Expert Witness Services
Expert Witness Services
The attorneys of Borteck & Czapek, P.C. are frequently called upon to serve as an expert witness in a variety of contested matters.
The following is a list of matters in which Robert D. Borteck, Esq. has rendered expert reports or in which he is currently serving as an expert, and a brief description of the substance of each matter:
Estate of John A. Solari (December, 2017)
(Affidavit of Merit Only)
Attorney malpractice issues including: failure to properly report estate asset on New Jersey estate tax-return; failure to timely and properly address estate tax return audit; and failure to timely protest tax assessment.
Cecilia Platnick Vs. Bruce Schragger, Esq., et al. (December 2017)
(Affidavit of Merit Only)
Attorney’s failure to properly draft Grantor Retained Annuity Trust *GRAT) which caused significant adverse tax consequences.
Tiffany and Cavalier v. Flaster Greenberg, P.C. and Renee C. Vidal (October, 2017)
Malpractice issues concerning attorney’s failure to properly memorialize the Decedent’s intent in pre-mortem gift instrument and failure to supervise the execution of the gift instrument which may be been the product of undue influence.
Estate of Bathsheba Veghte (April, 2015)
Expert witness matter involving alleged breaches of fiduciary duties by co-executors of estate, including conflicts of interest, inadequate due diligence in connection with preparation, filing and audit of death tax returns as well as timely collection of estate assets.
Marilyn Frankel, et al. v. Larry J. Chasin, et. al. (January, 2012)
Malpractice issues concerning the actions and inactions of a “family attorney.”
Whether attorney and law firm breached the requisite duty of care and/or duty of loyalty to the surviving spouse when it represented both the Sellers (estate and surviving spouse) and the Buyers (various family members of the Decedent) in connection with the sale of a family business, without first obtaining a conflict waiver.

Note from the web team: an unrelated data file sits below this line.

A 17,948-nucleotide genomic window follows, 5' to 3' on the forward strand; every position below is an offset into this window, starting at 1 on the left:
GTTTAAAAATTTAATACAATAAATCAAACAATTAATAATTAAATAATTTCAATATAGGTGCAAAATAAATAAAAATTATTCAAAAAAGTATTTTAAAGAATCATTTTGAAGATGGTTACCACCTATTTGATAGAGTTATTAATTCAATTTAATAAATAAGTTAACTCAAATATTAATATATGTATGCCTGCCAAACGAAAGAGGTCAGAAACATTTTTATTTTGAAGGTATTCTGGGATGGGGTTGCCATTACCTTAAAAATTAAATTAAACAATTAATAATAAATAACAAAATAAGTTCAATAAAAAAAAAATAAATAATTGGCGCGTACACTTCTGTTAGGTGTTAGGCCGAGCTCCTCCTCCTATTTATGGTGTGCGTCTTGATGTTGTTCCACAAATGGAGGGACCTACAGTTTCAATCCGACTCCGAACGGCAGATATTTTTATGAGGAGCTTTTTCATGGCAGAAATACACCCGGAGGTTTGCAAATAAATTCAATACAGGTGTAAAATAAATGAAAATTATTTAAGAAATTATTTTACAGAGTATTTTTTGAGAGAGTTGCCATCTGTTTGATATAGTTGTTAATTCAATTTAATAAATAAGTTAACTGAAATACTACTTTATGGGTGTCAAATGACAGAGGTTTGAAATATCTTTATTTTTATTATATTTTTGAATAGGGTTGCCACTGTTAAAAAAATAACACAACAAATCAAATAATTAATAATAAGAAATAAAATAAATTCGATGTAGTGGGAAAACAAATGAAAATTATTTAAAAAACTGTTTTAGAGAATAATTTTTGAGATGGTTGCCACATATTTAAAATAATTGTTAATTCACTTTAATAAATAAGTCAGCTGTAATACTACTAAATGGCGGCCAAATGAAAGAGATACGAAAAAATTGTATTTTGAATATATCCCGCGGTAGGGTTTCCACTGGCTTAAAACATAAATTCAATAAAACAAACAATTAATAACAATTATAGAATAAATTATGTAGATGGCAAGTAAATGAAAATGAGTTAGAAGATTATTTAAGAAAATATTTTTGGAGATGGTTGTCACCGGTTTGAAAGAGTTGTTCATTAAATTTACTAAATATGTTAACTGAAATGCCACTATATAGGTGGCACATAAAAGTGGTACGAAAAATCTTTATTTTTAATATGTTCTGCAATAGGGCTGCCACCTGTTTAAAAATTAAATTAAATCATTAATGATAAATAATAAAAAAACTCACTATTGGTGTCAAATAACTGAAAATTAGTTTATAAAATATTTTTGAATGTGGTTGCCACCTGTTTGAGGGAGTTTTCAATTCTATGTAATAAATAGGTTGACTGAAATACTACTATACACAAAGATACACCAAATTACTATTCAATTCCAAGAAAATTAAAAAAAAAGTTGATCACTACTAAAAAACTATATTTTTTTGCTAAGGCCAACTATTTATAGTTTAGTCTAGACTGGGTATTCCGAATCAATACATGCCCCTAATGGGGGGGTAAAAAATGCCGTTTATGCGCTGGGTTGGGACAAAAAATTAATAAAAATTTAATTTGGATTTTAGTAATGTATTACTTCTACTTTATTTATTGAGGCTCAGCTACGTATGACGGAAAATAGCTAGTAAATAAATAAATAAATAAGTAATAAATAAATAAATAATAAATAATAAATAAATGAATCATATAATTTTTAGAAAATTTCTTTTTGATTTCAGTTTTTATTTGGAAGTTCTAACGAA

Whether the attorneys’ violations of several Rules of Professional Conduct rose to the level of malpractice.
Sorbello Estates (August, 2010)
Attorney’s malpractice involving:
Failure to properly fund testamentary trusts.
Rosen v. Litwin (July, 2010)
Malpractice in failing to be reasonably alert to and protect his client against undue influence.
Gola v. Sharp (March, 2010)
Malpractice action involving attorney’s advice on domicile and impact of domicile decision on state estate and inheritance taxation.
Making an inappropriate “QTIP election” in connection with the “credit shelter trust” established under a Will and otherwise preparing and filing inaccurate tax returns.
Inaccurately transferring estate property.
Misrepresenting their expertise in estate administration.
Failing to candidly disclose negligent conduct.
Henry A. Scheyer, Jr. v. Harwood Lloyd, LLC and David M. Repetto, Esq. (December, 2009)
Whether attorney and the law firm breached the requisite duty of care to its client (1) in connection with the failure to incorporate material provisions into a settlement that was entered on the record in court pertaining to a certain trust, and (2) in advising former client to delay funding said trust in an attempt to gain leverage in incorporating the omitted material provisions, after the fact, into said settlement.
Eric Dohm – Winkler Estate Matters (September, 2009 and December, 2011)
Malpractice issues concerning failure to properly fund testamentary trusts and improper preparation of federal estate tax returns. Failure to be alert to undue influence/failure to meet with client. Failure to discuss/consider inheritance tax consequences of settlement of Will dispute.